A coworker of mine had to come to work sick because she could not afford to stay home. Tested positive for Covid and was back after 5 days. Now what are we spending our relief dollars for?

  22. John Dale 2021-12-20

    Willingness to raise children is the precursor to humanity, yet, look how little we value it.

  23. larry kurtz 2021-12-20

    As young people and Democrats flee South Dakota more brown people are doing the work in the red moocher state. Meat processors and industrial agriculture employ the greatest numbers of Hispanics in South Dakota. Spanish speakers prop up the federally subsidized dairy industry East River but in Huron Karen refugees slaughter and process turkeys. So now that brown workers can take the driver’s license exam in Spanish white people can spend more time snorting and shooting meth.

  24. Cory Allen Heidelberger Post author | 2021-12-21

    TenHaken tells KSFY how grateful he is that Noem is spending President Biden’s aid on day care:

    That’s why Mayor Paul TenHaken told Dakota News Now last week that one of the most encouraging things about Gov. Noem’s recent recommended budget plan is the $100 million South Dakota received through the American Rescue Plan Act that President Biden signed in March.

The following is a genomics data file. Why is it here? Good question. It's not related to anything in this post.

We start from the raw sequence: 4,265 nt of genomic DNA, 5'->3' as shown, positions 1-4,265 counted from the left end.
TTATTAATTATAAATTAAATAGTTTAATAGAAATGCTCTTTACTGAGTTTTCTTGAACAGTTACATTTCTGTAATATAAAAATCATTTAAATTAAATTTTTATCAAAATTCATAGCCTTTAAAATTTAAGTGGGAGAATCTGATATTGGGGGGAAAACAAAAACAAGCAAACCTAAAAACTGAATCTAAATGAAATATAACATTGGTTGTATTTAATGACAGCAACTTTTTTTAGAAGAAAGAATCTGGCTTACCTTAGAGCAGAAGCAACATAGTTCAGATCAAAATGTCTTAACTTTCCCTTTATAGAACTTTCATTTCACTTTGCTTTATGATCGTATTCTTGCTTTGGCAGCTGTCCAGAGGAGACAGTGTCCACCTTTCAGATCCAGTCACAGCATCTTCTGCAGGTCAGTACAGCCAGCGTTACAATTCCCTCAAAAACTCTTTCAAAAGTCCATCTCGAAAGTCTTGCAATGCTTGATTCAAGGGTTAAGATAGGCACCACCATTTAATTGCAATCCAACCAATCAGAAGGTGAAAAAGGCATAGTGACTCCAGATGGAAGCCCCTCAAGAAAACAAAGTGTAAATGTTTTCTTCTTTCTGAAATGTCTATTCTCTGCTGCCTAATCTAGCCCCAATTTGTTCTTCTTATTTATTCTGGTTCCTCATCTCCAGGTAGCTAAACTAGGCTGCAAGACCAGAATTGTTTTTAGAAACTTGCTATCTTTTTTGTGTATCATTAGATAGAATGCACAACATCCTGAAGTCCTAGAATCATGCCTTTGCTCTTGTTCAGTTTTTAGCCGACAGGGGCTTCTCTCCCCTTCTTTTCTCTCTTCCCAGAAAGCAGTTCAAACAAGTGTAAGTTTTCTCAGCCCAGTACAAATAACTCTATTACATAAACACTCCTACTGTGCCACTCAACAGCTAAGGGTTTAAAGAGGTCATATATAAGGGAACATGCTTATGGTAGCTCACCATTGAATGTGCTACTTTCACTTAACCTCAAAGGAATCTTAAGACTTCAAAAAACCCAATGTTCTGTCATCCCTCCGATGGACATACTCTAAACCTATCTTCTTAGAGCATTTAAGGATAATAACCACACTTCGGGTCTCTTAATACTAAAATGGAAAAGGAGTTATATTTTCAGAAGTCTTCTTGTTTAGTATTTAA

About $40 million will go toward helping start new day care centers.

    “If we can make day care more affordable and more accessible, get more of them in the market, that’s a huge home run, so I’m very excited about that,” TenHaken said.

    And $60 million of the stimulus money will go toward grants for existing child care providers like Good Shepherd, which applied to the Department of Social Services right away last week when they were first made available, and has already been notified it has qualified [John Gaskins, “Day Care Centers Getting Big Boost from Covid-19 Stimulus,” KSFY, 2021.12.20].

    Just say it, Mayor Paul: “Thank you, President Biden, for helping the Sioux Falls economy.”

  25. Cory Allen Heidelberger Post author | 2021-12-21

    Indeed, John, look how little Republicans value raising children, and look how much Democrats are willing to practically support raising children.

    It’s hard to raise kids when both parents are working 80 hours a week for crap wages.